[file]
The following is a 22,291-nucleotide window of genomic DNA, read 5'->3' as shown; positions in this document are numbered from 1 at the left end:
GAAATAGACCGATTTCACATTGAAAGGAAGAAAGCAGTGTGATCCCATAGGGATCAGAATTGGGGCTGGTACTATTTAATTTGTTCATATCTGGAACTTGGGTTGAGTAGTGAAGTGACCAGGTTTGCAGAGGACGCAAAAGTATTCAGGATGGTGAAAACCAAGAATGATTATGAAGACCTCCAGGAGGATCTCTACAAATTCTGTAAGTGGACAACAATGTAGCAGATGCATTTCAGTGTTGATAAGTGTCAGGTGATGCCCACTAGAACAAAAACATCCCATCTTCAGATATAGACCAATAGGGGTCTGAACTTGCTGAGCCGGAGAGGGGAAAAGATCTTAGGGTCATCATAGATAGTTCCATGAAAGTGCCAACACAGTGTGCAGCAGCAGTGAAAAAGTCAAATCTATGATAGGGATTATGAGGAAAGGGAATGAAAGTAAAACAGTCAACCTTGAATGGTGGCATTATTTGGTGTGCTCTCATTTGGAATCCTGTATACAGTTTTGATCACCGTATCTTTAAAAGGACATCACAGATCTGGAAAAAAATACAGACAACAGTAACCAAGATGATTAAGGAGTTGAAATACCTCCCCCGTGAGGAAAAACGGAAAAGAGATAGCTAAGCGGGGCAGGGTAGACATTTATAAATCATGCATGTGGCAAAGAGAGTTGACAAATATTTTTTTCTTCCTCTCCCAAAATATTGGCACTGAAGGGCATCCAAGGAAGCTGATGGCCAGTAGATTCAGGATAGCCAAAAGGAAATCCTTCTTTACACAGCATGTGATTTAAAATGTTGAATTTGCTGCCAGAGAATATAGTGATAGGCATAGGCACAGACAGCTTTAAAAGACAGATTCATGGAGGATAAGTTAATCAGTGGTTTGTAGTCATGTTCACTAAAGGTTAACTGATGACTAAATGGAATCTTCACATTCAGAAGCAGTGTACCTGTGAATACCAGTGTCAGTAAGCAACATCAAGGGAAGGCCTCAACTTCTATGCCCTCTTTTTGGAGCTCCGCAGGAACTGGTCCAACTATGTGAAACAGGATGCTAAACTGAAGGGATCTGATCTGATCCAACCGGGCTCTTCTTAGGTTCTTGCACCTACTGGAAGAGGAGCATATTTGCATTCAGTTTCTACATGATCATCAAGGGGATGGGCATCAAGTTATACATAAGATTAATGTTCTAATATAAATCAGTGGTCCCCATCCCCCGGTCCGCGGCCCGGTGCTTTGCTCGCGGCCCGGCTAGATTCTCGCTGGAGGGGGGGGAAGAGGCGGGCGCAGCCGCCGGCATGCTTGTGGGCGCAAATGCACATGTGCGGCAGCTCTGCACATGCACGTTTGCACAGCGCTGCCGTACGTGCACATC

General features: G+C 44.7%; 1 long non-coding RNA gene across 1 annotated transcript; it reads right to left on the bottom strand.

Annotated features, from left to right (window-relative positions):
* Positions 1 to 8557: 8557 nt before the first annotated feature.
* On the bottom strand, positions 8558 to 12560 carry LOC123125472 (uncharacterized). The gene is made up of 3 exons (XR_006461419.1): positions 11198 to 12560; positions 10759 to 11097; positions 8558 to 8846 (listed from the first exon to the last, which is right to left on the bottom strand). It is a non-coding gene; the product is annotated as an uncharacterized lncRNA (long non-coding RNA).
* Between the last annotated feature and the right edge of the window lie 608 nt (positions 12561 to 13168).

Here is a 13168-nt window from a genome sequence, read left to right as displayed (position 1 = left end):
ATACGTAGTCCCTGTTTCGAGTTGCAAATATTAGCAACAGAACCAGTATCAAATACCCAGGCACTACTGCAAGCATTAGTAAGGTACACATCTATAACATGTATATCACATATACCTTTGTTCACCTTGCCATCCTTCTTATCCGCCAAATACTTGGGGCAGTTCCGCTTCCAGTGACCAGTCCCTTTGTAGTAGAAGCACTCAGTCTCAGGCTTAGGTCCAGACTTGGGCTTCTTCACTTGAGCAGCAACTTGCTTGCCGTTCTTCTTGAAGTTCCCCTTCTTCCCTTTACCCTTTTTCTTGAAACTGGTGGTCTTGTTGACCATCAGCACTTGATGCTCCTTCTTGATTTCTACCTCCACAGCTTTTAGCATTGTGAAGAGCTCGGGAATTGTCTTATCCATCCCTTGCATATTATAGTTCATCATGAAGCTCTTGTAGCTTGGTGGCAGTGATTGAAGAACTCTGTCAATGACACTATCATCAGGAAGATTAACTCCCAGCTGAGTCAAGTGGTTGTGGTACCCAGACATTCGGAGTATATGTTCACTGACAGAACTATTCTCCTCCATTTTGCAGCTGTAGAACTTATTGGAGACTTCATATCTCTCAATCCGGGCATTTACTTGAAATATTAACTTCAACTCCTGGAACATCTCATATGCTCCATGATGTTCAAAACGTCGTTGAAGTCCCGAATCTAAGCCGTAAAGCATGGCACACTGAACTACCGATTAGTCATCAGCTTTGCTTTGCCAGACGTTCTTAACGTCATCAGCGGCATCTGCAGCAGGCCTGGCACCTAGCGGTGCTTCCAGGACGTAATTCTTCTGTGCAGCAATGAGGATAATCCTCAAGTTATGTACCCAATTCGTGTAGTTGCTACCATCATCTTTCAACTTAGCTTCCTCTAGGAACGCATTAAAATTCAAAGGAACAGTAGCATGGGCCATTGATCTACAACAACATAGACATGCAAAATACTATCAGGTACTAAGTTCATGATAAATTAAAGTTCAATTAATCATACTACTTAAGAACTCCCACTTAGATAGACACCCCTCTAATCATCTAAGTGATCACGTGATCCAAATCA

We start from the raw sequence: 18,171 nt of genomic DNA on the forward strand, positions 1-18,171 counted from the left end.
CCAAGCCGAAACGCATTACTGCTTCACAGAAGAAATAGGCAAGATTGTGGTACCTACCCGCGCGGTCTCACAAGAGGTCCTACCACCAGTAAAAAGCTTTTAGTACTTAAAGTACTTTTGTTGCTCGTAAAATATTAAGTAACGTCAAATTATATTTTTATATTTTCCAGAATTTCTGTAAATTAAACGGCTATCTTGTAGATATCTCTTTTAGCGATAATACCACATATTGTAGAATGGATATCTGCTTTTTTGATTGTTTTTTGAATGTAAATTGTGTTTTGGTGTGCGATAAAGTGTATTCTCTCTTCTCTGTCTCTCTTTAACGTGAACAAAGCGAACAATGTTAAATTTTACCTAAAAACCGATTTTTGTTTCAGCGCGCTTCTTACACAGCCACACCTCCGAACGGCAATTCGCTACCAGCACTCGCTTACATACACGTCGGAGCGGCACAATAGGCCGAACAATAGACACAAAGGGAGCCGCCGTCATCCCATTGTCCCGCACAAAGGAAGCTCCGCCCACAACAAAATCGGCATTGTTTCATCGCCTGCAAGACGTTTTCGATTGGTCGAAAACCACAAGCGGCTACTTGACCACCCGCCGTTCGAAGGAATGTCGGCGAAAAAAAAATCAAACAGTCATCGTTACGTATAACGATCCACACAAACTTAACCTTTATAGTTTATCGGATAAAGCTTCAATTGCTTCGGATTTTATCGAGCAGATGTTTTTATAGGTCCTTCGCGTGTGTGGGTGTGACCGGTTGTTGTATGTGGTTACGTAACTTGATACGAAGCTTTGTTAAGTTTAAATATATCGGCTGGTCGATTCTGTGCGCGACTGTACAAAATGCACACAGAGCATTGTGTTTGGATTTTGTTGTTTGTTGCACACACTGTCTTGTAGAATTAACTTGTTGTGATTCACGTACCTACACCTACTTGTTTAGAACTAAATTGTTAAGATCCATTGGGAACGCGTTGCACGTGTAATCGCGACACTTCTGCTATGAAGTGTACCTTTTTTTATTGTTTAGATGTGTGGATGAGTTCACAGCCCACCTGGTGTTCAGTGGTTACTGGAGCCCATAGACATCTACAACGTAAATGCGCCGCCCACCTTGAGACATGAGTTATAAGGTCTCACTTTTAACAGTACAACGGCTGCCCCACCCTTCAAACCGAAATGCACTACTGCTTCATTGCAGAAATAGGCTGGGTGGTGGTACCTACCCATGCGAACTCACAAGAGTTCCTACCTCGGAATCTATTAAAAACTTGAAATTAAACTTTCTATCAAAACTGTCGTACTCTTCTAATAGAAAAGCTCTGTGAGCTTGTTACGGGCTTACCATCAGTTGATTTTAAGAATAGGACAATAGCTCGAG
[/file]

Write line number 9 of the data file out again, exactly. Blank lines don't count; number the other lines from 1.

ATACGTAGTCCCTGTTTCGAGTTGCAAATATTAGCAACAGAACCAGTATCAAATACCCAGGCACTACTGCAAGCATTAGTAAGGTACACATCTATAACATGTATATCACATATACCTTTGTTCACCTTGCCATCCTTCTTATCCGCCAAATACTTGGGGCAGTTCCGCTTCCAGTGACCAGTCCCTTTGTAGTAGAAGCACTCAGTCTCAGGCTTAGGTCCAGACTTGGGCTTCTTCACTTGAGCAGCAACTTGCTTGCCGTTCTTCTTGAAGTTCCCCTTCTTCCCTTTACCCTTTTTCTTGAAACTGGTGGTCTTGTTGACCATCAGCACTTGATGCTCCTTCTTGATTTCTACCTCCACAGCTTTTAGCATTGTGAAGAGCTCGGGAATTGTCTTATCCATCCCTTGCATATTATAGTTCATCATGAAGCTCTTGTAGCTTGGTGGCAGTGATTGAAGAACTCTGTCAATGACACTATCATCAGGAAGATTAACTCCCAGCTGAGTCAAGTGGTTGTGGTACCCAGACATTCGGAGTATATGTTCACTGACAGAACTATTCTCCTCCATTTTGCAGCTGTAGAACTTATTGGAGACTTCATATCTCTCAATCCGGGCATTTACTTGAAATATTAACTTCAACTCCTGGAACATCTCATATGCTCCATGATGTTCAAAACGTCGTTGAAGTCCCGAATCTAAGCCGTAAAGCATGGCACACTGAACTACCGATTAGTCATCAGCTTTGCTTTGCCAGACGTTCTTAACGTCATCAGCGGCATCTGCAGCAGGCCTGGCACCTAGCGGTGCTTCCAGGACGTAATTCTTCTGTGCAGCAATGAGGATAATCCTCAAGTTATGTACCCAATTCGTGTAGTTGCTACCATCATCTTTCAACTTAGCTTCCTCTAGGAACGCATTAAAATTCAAAGGAACAGTAGCATGGGCCATTGATCTACAACAACATAGACATGCAAAATACTATCAGGTACTAAGTTCATGATAAATTAAAGTTCAATTAATCATACTACTTAAGAACTCCCACTTAGATAGACACCCCTCTAATCATCTAAGTGATCACGTGATCCAAATCA